Here are some pictures of one of the older electronic components in my "collection".
It's an early 1920s valve. Valves like this were used in the very first broadcast receivers around the time the BBC was formed. This one still works, which given its age and type is probably unusual - it's a bright emitter or "r-type" so only has a few hundred hours working life. With the heater connected to a 1.5V cell it lights up like a light bulb! You can just about make out the internal construction in the photo - a thin wire filament (cathode) with a spiral grid inside a cylinder (anode).
Since there's not a lot on information on very old valves on the web here's some technical details. Manufacturer: Métal Radio (France). Model: BW 303. Markings: 1,6 - 1,8V 30 - 75V XX.
Now I must go and try and fix my AVO valve tester, it's cutting out and putting 110V across the heater terminals. Perhaps this has something to do with the 0V and 110V coarse setting for heater voltage being next to each other....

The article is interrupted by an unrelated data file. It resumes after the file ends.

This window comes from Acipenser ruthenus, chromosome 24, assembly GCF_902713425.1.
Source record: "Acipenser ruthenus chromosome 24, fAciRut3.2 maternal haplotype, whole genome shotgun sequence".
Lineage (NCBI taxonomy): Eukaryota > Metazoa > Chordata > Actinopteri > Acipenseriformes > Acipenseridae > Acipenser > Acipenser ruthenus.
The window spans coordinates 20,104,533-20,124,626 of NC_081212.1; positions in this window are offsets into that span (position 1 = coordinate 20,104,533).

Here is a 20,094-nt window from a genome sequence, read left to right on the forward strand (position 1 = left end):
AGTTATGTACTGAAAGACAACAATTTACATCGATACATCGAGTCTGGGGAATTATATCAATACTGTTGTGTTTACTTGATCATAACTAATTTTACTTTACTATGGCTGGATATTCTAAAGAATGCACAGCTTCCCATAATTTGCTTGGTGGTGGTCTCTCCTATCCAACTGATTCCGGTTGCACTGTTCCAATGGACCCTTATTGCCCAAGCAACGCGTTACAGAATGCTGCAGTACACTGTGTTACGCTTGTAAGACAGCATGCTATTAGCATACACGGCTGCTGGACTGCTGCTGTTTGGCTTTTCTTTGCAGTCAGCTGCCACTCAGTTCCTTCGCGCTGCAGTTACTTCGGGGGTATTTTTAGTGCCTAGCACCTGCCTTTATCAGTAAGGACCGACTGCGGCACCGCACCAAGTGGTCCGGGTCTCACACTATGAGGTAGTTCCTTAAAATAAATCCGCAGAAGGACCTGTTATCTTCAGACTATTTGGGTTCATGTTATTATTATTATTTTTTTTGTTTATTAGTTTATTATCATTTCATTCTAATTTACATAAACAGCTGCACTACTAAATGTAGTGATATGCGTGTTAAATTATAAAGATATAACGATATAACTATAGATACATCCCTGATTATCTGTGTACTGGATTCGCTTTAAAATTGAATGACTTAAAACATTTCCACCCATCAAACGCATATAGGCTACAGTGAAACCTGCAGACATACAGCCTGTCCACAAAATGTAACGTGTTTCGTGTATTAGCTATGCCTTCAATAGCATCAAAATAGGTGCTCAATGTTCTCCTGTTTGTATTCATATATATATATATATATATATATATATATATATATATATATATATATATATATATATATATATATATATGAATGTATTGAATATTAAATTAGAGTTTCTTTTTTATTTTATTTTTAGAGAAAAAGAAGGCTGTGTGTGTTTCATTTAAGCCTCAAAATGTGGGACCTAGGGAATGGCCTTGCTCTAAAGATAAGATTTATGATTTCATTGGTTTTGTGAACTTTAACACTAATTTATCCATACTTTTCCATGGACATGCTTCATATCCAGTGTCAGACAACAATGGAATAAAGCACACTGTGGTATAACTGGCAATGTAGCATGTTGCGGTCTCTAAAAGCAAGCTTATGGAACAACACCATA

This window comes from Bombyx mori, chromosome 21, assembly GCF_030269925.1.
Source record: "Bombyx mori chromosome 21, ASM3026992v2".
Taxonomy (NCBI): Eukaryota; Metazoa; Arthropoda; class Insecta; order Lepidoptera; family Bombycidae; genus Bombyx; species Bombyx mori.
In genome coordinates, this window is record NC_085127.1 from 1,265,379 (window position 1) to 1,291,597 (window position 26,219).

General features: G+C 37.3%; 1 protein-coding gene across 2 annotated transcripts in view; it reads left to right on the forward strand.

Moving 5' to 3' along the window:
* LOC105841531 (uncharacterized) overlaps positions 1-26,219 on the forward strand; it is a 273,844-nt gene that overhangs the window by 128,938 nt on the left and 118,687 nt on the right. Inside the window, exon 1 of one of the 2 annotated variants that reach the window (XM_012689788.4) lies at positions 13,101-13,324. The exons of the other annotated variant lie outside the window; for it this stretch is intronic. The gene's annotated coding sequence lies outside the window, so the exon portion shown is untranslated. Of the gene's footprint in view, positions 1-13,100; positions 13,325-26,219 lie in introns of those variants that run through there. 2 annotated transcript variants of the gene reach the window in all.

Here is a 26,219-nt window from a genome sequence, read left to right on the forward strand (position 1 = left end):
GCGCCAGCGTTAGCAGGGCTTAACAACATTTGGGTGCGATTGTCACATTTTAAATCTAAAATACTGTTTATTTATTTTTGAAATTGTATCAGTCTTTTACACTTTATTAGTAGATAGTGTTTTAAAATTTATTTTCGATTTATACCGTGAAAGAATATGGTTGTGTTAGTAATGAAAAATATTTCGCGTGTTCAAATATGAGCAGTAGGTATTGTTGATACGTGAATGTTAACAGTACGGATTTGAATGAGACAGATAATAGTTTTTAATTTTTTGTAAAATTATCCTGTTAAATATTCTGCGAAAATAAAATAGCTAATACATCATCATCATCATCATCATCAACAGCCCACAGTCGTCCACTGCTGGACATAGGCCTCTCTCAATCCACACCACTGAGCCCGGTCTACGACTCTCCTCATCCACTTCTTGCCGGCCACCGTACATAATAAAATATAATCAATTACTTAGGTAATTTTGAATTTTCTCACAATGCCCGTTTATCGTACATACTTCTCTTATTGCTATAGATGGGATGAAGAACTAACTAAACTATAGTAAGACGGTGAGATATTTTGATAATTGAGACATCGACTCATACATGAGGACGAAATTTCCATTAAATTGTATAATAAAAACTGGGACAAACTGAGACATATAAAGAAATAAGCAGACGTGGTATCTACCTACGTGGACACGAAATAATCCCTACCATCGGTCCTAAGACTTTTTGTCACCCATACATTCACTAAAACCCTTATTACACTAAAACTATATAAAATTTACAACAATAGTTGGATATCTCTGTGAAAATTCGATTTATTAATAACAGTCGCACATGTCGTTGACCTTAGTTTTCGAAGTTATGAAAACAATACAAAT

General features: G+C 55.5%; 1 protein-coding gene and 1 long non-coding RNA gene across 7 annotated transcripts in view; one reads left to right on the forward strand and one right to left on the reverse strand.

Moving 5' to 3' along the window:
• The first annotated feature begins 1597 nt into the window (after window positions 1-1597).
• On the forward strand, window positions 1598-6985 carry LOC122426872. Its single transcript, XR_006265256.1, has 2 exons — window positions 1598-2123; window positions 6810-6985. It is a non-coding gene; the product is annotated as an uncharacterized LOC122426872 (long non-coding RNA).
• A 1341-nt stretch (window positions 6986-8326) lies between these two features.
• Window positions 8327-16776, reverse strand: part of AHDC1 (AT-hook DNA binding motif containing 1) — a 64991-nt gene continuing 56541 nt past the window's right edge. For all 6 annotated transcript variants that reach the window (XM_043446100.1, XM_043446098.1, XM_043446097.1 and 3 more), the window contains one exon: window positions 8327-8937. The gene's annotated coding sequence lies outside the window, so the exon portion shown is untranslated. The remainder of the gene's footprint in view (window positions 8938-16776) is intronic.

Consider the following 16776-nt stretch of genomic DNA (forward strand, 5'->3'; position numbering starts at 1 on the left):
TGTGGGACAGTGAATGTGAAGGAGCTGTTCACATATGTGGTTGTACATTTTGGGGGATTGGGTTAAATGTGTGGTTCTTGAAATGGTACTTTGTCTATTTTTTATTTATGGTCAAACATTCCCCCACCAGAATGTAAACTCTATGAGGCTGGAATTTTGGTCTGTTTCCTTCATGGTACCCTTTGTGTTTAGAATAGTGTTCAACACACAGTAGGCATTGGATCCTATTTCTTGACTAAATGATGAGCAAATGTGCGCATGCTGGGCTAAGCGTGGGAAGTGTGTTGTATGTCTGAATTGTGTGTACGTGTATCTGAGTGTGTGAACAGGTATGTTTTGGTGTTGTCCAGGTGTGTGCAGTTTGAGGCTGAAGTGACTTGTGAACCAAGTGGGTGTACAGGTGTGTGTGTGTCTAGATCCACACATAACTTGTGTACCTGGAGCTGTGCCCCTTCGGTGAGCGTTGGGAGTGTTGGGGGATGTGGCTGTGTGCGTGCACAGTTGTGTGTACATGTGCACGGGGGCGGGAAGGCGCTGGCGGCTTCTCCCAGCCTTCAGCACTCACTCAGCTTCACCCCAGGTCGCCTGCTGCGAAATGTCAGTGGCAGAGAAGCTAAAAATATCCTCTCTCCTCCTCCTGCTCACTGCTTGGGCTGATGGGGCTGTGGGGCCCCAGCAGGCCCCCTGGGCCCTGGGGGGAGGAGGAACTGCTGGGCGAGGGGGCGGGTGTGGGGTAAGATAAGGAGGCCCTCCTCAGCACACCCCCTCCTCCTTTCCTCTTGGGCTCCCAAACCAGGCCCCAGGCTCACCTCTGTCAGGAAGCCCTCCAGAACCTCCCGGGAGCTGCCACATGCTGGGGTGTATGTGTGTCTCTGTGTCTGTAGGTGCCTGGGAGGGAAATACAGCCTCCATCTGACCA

It's fixed. For now at least. The wiring to the switches is still the original lacquered cotton stuff and in places the wire has cut through, presumably a very small amount of friction over many years. Anyway, pushing the bundle of wires by the heater voltage switch away from the switches fixed the problem. Then I managed to send the meter to full deflection and it stuck - so I had to open that up by removing the 2BA nuts on its terminals and pulling the whole movement through the front panel. Not the first time I've had to do this, there are a few bits of rust on the magnet and they can cause it to jam. Hopefully this problem will go away if I make more frequent use of the instrument.
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